Prof. Santos Mañes, PhD
Full Professor at the National Center for Biotechnology (CSIC)

Santos Mañes is a molecular immunologist, leading a research group at the Department of Immunology and Oncology of the Centro Nacional de Biotecnología (CNB), a research institute that belongs to the Spanish Council for Scientific Research (CSIC).

His research is centered in understanding different aspects of the inflammatory reaction.

His group discovered that some chemokine receptors partitions in particular membrane domains termed lipid rafts. These lipid rafts are essential for the spatial and temporal organization of chemokine receptor signaling during chemotaxis.

His group also found that the human immunodeficiency virus (HIV) co-opt the partitioning of CD4, CXCR4 and CCR5 in these membrane domains to infect susceptible cells. The actin cytoskeleton, and particularly the actin binding protein filamin A, was shown central for the clustering of HIV receptors in lipid rafts during the entry process. This was the basis for the identification of a role for filamin A in WHIM syndrome (an immunodeficiency linked to CXCR4 mutations).

Another major finding of his group (in collaboration with Antonella Viola’s group) was the discovery of the chemokine receptor CCR5 as a co-stimulatory receptor during antigen-mediated CD4+T cell activation. Mañes’ group recently demonstrated that CCR5 expression in CD4+T cells maximizes antigen cross-presentation and anti-tumor activity of CD8+T cells.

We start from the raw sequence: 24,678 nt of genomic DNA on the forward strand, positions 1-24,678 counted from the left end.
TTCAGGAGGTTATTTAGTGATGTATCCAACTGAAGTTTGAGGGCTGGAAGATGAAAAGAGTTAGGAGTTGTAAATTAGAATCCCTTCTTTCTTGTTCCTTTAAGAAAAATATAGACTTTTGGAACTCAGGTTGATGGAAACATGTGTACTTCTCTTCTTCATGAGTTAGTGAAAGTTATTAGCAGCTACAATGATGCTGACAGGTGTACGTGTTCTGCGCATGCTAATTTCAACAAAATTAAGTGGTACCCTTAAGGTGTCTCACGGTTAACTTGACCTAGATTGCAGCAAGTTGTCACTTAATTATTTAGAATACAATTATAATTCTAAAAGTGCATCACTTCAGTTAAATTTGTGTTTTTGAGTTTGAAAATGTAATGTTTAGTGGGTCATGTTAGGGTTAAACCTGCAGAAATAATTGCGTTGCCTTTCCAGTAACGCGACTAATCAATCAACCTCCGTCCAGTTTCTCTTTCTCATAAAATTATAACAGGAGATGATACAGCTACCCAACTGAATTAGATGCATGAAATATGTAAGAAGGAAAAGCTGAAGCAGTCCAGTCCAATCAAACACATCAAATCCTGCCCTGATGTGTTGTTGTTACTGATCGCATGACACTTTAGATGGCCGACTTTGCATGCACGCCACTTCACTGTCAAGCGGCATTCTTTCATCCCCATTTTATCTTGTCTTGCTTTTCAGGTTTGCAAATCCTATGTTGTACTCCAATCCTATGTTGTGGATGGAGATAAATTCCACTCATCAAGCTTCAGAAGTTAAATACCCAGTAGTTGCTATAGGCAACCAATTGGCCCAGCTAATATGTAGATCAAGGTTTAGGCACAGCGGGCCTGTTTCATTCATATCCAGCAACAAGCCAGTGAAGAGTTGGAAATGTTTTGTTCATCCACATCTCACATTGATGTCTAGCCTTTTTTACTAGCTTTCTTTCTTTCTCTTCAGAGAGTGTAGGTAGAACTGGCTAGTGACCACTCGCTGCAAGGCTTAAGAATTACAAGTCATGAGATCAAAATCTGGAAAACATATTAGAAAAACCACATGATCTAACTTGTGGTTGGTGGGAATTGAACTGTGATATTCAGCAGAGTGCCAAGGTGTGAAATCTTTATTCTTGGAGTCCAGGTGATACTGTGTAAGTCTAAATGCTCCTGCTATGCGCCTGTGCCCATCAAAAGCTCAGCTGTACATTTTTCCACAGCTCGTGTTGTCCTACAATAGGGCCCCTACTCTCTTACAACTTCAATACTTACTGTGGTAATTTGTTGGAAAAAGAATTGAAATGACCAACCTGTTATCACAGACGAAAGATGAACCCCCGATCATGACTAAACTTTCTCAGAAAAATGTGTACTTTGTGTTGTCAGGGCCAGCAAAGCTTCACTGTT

His group also demonstrated the bidirectional communication between tyrosine kinase and chemokine receptors, and the pathophysiological relevance of CX3CR1-mediated transactivation of ErbB receptor for breast cancer promotion and development.

In lattest years, his group has studied how inflammation in the tumor microenvironment affects the biology of different stromal components. In this sense, his group recently identify a new pathway linking oxidative stress with the abnormalization of tumor vasculature.

2nd June - 12:15 h.
Chairing the Keynote Lecture: Microglia – neuron interaction through tunneling nanotubes by Michael Heneka
2nd June - 12:35 h.
Chairing the Panel "Neuroinflammatory hypotheses for neurodegenerative diseases"